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Aug 21st
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Love Your Local Band

Amanda West

Amanda West

Amanda West started singing sometime after she began walking, but before uttering her first words. Or that's what she's been told, at least. "My mother says that I sang before I talked," the Santa Cruz-based singer-songwriter recounts. "I just always loved singing." When the 11-year-old West picked up a guitar for the first time—a cheap garage-sale find belonging to her "hippy" parents—she says it was more in the interest of having "someone accompany me when I sang" than out of a particular urge to strum. It makes sense when you think about it.

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Features

Waiting for Snow to Melt

Waiting for Snow to Melt

José González on the chilly atmosphere pervading Junip’s mesmerizing new record

Ten years ago, I used to have music as my hobby. My main thing was studying biochemistry,” reflects José González, from his home in Gothenburg, Sweden. “Nowadays, I have music as my work, but also as my hobby.”

As a full-time musician, the established indie folk singer/guitarist has had the opportunity to put out two LPs. He also has a knack for composing covers that rival their originals—Kylie Minogue’s “Hand on Your Heart” and The Knife’s “Heartbeats” being two prime examples.

But these days, it’s his work with Tobias Winterkorn (keys) and Elias Araya (drums) that has the internet abuzz.

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Love Your Local Band

The Inciters

The Inciters

Betsy Jane Kniffen may have performed the national anthem at the opening Santa Cruz Derby Girls bout in March, but the lead siren of The Inciters has no intention of going solo. “The Inciters are a team,” she says, “and I’m honored to be a part of it.” While Kniffen fronts the 11-piece electric-soul outfit, her four back-up singers and band put on a mesmerizing synchronized show.

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Features

The Gypsy

The Gypsy

French-born jazz vocalist Cyrille Aimée lives for musical freedom and improvisation

Cyrille Aimée is a musical gypsy. Her sound incorporates elements of Latin American, American, Brazilian and other styles of jazz, she has recorded albums as a duet with Diego Figueiredo, she currently performs with the Surreal (same pronunciation as her first name) Band, and she is working on a new album with yet another band.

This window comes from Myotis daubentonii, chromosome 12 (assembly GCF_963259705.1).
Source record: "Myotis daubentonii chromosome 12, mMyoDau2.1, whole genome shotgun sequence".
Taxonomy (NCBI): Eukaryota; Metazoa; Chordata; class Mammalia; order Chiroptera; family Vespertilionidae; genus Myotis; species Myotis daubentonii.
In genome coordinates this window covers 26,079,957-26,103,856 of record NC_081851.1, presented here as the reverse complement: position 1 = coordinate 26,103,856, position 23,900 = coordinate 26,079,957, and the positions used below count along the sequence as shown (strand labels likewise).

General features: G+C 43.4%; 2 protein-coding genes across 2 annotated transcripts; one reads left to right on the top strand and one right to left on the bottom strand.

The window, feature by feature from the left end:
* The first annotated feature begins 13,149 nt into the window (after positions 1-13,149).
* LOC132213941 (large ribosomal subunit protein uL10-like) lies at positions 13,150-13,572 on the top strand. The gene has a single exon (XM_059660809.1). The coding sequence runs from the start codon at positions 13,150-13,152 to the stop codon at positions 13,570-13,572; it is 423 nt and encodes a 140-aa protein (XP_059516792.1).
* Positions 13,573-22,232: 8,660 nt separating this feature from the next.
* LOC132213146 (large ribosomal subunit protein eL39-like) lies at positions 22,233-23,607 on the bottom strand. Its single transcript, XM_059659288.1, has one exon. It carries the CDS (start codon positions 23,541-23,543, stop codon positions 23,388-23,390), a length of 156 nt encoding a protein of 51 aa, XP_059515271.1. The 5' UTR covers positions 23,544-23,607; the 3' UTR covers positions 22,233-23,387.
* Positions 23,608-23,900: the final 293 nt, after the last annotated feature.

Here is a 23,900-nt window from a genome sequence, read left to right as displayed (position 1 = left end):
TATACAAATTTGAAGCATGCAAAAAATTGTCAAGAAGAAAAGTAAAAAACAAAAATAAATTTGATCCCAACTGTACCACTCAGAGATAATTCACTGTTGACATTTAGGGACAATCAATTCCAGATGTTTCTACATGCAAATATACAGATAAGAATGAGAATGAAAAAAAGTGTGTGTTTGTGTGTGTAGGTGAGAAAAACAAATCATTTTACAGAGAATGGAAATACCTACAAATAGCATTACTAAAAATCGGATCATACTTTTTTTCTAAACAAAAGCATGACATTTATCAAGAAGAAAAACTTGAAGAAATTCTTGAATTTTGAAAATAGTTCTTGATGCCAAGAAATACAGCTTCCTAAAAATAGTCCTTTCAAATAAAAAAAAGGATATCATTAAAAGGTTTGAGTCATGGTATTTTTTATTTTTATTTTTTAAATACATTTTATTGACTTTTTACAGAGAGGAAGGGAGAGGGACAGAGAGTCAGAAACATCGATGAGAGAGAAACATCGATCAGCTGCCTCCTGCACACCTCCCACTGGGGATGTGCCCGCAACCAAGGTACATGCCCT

As it happens, Aimée can actually blame gypsies for her love of jazz. “I grew up in Samois-sur-Seine, which is a little town in France where Django Reinhardt used to live,” she says. “Every year they have the Django Festival in his honor, and so gypsies from all parts of Europe come and honor him and play guitar. I started hanging out with the gypsies and became obsessed with their music, their way of living, their freedom. What drew me to jazz music was the freedom of it, all the improvisation, and the fact that it’s a style of music that is constantly changing.”

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Love Your Local Band

Transoceana

Transoceana

Danny Moriarty’s musical influences have been known to impact his life beyond his local rock band, Transoceana. “I went through two periods,” confesses the singer, guitarist and songwriter. “I borrowed Bono’s mullet look from the ’80s for a while, and then I dressed like I was from the ’70s and had big hair like Jimmy Page.” Bono and Page are also symbolic of Transoceana’s evolution as a band during their three years together.

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Love Your Local Band

The Tilt

The Tilt

Although Jesse Malley, lead singer of the outlaw country, blues and rock ’n’ roll band The Tilt, no longer lives in Santa Cruz, she was born and raised here and this is where her love of music and performance began. “My dad worked at The Catalyst for 27 years, so I got to see a lot of music acts come through town,” she says. “Music always seemed to me to be such an incredible way to express yourself that I just stumbled upon my voice and jumped into it.” That jump eventually led to Malley heading down to San Diego to pursue a music career, and her band The Tilt has just released their full-length debut, Howlin’.